I now know that the tree I grew up with is, specifically, an Eastern Red Cedar, which is the same species used by the Mississippian culture across the river at Cahokia to build the Woodhenge there. It’s not a true cedar, but a juniper, and the red color of the heartwood is reminiscent of blood and therefore gives it enhanced religious significance. It’s one of the only conifers native to the region. The Eastern Red Cedar is the sacred tree of the Southeastern Ceremonial Complex: it is their axis mundi, or World Tree, the thing that is the center of the worlds and a place of power for spiritual journeys.
All these years I’ve been interested in liminality and journeying and spirits and how the concept of the axis mundi exists across a LOT of unrelated religions and I have the World Tree for this place growing in my backyard, quietly carrying on since I was a baby. I cannot help but find that meaningful.
The archaeologists at Cahokia rebuilt Woodhenge the year I was born, placing red cedar posts to mark the sunrise throughout the year, showing how the Mississippians laid out their ceremonial grounds. My best friend and I try to go to Cahokia on the solstices and equinoxes to see the sunrise (all attempts so far have been on overcast days), and listen to a talk by one of the docents about the history of the place and the mounds and th people who lived there. Pagan-type celebrations are not allowed at Woodhenge, both for concerns about the integrity of the archeological site and, I assume, cultural appropriation, but when I visit the place or hike up Monk’s Mound, I feel at home in the landscape, and in my own private way I recognize this Place, this environment as one of the factors that has shaped the person I am today, and for that I’m grateful.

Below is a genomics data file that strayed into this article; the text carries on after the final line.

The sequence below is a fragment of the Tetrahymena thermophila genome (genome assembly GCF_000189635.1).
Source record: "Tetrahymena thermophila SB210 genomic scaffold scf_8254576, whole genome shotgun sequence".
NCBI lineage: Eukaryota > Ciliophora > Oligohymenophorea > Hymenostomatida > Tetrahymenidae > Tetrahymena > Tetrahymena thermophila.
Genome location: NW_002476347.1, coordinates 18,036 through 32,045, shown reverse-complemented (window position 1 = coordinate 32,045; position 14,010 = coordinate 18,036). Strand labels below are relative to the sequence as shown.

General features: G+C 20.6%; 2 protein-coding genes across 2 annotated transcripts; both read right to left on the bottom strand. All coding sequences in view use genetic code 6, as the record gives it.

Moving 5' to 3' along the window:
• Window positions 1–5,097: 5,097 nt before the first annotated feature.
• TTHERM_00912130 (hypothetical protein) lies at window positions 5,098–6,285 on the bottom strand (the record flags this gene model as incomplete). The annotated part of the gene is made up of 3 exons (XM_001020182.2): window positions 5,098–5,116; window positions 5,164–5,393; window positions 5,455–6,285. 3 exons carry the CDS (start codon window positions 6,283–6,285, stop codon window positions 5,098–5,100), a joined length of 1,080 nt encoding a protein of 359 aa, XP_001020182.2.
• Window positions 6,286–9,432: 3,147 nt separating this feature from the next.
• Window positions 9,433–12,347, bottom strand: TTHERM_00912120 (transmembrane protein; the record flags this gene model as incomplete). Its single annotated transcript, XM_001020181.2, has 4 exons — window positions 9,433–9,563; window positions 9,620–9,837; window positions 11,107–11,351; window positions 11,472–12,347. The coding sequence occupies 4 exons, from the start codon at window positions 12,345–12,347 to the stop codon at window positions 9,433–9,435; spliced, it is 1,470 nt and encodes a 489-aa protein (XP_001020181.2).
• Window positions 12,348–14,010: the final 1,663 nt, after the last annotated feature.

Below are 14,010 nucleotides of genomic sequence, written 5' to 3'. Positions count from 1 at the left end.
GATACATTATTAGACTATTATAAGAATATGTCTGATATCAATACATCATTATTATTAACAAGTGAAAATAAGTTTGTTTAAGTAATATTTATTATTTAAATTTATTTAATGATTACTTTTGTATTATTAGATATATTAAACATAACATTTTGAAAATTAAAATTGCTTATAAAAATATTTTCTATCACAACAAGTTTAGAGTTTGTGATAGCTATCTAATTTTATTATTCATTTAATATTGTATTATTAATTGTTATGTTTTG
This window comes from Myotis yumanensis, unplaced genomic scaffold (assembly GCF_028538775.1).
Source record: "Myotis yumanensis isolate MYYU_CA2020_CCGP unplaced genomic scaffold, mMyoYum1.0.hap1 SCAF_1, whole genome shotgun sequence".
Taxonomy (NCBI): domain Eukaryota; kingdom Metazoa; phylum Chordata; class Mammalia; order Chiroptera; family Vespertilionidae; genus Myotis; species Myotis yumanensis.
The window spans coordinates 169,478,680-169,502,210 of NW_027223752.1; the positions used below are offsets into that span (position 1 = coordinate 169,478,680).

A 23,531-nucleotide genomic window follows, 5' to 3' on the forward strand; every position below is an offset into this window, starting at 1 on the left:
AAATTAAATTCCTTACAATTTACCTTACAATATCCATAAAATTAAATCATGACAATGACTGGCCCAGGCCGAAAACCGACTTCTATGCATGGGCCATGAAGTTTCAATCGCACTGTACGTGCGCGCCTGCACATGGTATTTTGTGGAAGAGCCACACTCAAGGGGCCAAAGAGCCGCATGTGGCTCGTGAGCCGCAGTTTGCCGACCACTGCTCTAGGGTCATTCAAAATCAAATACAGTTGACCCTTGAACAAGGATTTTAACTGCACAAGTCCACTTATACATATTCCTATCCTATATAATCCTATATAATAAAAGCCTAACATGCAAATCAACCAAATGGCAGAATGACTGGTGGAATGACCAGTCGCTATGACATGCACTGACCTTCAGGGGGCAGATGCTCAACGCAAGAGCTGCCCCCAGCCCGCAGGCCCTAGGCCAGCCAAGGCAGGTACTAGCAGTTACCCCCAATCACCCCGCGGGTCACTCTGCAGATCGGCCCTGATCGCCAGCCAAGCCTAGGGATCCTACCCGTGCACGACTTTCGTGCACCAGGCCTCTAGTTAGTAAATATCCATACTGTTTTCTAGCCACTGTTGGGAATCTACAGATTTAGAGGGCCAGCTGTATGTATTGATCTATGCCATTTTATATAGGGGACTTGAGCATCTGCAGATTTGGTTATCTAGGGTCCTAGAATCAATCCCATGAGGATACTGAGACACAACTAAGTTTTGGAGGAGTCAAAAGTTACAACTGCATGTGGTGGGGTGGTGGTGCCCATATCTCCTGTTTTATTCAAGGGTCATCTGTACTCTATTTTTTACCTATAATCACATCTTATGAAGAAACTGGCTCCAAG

I cannot live entirely in the past, though. There are other environmental factors that shape me. The Mississippi River is a huge presence. I remember 1993, the year of the great flood, and being worried about our house, and making sandbags with my girl scout troop, and feeling awed at the smallness and powerlessness of people in the face of this angry brown god. I owe it respect. It gives me the water I drink (no other water tastes right) and the soil I stand on. Also, the presence of the river is essential to the development of my city, the way it was founded and grew and then eventually declined (gosh THANKS railroads and planes) and now we’re at a different Place, with a different feeling, surely, than the commerical hub it once was. It feels like the city is asleep, in a way, stretching out west as people move away.
That came out sounding a little sad. Wow. In any case, this is the place in which I grew up and it’s had a powerful effect on me. I don’t think I could live in a place without a body of water nearby. It just makes things seem...more connected, in a way, to the earth, and it keeps me aware of my place in the world.